Following a process evaluation in 2013, Project Oracle commissioned the Tavistock Institute to carry out an impact evaluation with specific reference to a cohort of arts organisations – Impact Pioneers.
Project Oracle was established in 2011 and aims to develop more and better evidence informed practice in the children and youth sector in London.
They do this through helping community groups, charities and other organisations to develop their capacity in collecting evidence of the impact and effectiveness of their services. Many of these organisations are very small and many typically struggle to evaluate their own work. More specifically, Project Oracle has three main purposes:
To generate more, and a higher quality, evidence about what works in the children and youth sector in London
To increase the practical use of evidence by providers, funders and academics, such that it influences the commissioning and design of youth services in line with the evidence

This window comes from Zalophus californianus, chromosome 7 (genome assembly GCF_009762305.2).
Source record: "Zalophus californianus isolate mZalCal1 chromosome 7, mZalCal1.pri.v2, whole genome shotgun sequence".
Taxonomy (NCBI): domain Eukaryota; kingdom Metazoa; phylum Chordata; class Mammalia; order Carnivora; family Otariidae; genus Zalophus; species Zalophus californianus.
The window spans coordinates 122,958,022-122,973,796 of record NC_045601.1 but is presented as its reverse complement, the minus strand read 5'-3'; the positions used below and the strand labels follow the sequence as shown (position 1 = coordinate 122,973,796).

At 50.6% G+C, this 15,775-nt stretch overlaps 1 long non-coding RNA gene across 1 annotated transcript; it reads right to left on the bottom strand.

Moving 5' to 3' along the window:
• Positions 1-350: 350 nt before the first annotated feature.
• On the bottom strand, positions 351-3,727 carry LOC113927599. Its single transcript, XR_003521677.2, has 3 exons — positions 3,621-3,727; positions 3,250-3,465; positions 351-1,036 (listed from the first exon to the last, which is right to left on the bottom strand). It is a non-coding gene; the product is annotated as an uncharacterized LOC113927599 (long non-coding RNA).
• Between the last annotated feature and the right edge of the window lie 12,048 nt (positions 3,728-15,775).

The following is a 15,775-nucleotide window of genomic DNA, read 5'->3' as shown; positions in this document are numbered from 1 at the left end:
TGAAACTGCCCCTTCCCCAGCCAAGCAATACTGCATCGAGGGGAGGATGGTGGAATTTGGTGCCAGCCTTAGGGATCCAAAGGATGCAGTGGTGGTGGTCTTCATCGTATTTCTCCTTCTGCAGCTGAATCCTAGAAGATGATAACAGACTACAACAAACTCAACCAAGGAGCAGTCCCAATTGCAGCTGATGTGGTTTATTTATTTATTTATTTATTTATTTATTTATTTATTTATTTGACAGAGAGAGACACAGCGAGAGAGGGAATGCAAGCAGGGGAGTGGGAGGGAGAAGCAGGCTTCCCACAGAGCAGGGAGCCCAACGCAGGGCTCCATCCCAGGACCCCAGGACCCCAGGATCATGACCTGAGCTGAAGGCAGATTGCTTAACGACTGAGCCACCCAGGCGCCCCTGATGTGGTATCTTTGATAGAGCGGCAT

To share evidence of what works and best practise in the implementation of evidence in order to influence stakeholders across the whole sector
ObjectivesFollowing a process evaluation in 2013, Project Oracle commissioned the Tavistock Institute to carry out an impact evaluation with specific reference to a cohort of arts organisations – Impact Pioneers – with the following objectives:
- To identify whether, and to what extent Project Oracle is having an impact on providers, commissioners and experts in the arts sector;
- To understand the depth and nature of the need for Project Oracle in the current context of the wider ‘what works?’ initiatives and the evidence agenda in the UK and internationally, and what lessons from Project Oracle could be applied to this wider context.
MethodologyThe evaluation includes:
- A project scoping phase, including review and audit of project documentation and data, and strategic level interviews with Project Oracle management and delivery staff;
- A baseline phase, involving the design, delivery and analysis of an online survey aimed at measuring the confidence, skills and experience of staff working in children and youth projects and programmes;
- A delivery phase, as part of which the project team have attended training sessions and events as well as conducted telephone interviews with participants;
- An impact phase, involving a follow-up online survey of providers, as well as case study visits to providers and interviews with other key stakeholders (evaluation experts, funders and commissioners).